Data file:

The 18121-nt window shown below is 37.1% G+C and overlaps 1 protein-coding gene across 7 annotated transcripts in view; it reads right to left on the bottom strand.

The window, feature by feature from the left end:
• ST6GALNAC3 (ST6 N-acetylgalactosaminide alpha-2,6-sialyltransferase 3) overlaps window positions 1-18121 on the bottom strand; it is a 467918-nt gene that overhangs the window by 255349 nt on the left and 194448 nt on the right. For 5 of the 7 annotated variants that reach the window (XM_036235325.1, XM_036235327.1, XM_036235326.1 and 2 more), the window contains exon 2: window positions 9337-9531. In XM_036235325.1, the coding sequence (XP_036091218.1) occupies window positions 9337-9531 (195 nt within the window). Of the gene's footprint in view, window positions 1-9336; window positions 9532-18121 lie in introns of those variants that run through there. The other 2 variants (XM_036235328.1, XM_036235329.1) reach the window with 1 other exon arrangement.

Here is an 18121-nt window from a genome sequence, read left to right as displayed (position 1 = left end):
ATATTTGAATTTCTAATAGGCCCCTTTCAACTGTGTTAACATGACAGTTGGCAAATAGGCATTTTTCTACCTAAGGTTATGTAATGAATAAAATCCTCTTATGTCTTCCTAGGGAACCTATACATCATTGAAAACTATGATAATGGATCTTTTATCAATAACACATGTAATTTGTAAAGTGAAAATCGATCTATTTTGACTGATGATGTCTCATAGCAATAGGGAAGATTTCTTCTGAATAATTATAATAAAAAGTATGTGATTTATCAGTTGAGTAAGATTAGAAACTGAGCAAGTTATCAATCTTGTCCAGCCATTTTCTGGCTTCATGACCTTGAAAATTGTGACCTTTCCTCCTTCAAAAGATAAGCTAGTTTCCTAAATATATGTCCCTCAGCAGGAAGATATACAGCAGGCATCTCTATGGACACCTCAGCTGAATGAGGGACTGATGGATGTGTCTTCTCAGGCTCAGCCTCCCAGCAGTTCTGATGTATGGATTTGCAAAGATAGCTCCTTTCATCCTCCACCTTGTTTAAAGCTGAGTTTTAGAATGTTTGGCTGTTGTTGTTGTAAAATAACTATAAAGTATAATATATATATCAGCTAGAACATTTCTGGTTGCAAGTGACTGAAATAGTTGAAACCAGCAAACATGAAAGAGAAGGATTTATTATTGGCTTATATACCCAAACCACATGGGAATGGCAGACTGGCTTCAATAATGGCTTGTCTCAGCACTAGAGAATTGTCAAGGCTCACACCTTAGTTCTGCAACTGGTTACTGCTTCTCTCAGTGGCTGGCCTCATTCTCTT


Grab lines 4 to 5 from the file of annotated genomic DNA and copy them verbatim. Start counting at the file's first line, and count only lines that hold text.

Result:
Here is an 18121-nt window from a genome sequence, read left to right as displayed (position 1 = left end):
ATATTTGAATTTCTAATAGGCCCCTTTCAACTGTGTTAACATGACAGTTGGCAAATAGGCATTTTTCTACCTAAGGTTATGTAATGAATAAAATCCTCTTATGTCTTCCTAGGGAACCTATACATCATTGAAAACTATGATAATGGATCTTTTATCAATAACACATGTAATTTGTAAAGTGAAAATCGATCTATTTTGACTGATGATGTCTCATAGCAATAGGGAAGATTTCTTCTGAATAATTATAATAAAAAGTATGTGATTTATCAGTTGAGTAAGATTAGAAACTGAGCAAGTTATCAATCTTGTCCAGCCATTTTCTGGCTTCATGACCTTGAAAATTGTGACCTTTCCTCCTTCAAAAGATAAGCTAGTTTCCTAAATATATGTCCCTCAGCAGGAAGATATACAGCAGGCATCTCTATGGACACCTCAGCTGAATGAGGGACTGATGGATGTGTCTTCTCAGGCTCAGCCTCCCAGCAGTTCTGATGTATGGATTTGCAAAGATAGCTCCTTTCATCCTCCACCTTGTTTAAAGCTGAGTTTTAGAATGTTTGGCTGTTGTTGTTGTAAAATAACTATAAAGTATAATATATATATCAGCTAGAACATTTCTGGTTGCAAGTGACTGAAATAGTTGAAACCAGCAAACATGAAAGAGAAGGATTTATTATTGGCTTATATACCCAAACCACATGGGAATGGCAGACTGGCTTCAATAATGGCTTGTCTCAGCACTAGAGAATTGTCAAGGCTCACACCTTAGTTCTGCAACTGGTTACTGCTTCTCTCAGTGGCTGGCCTCATTCTCTT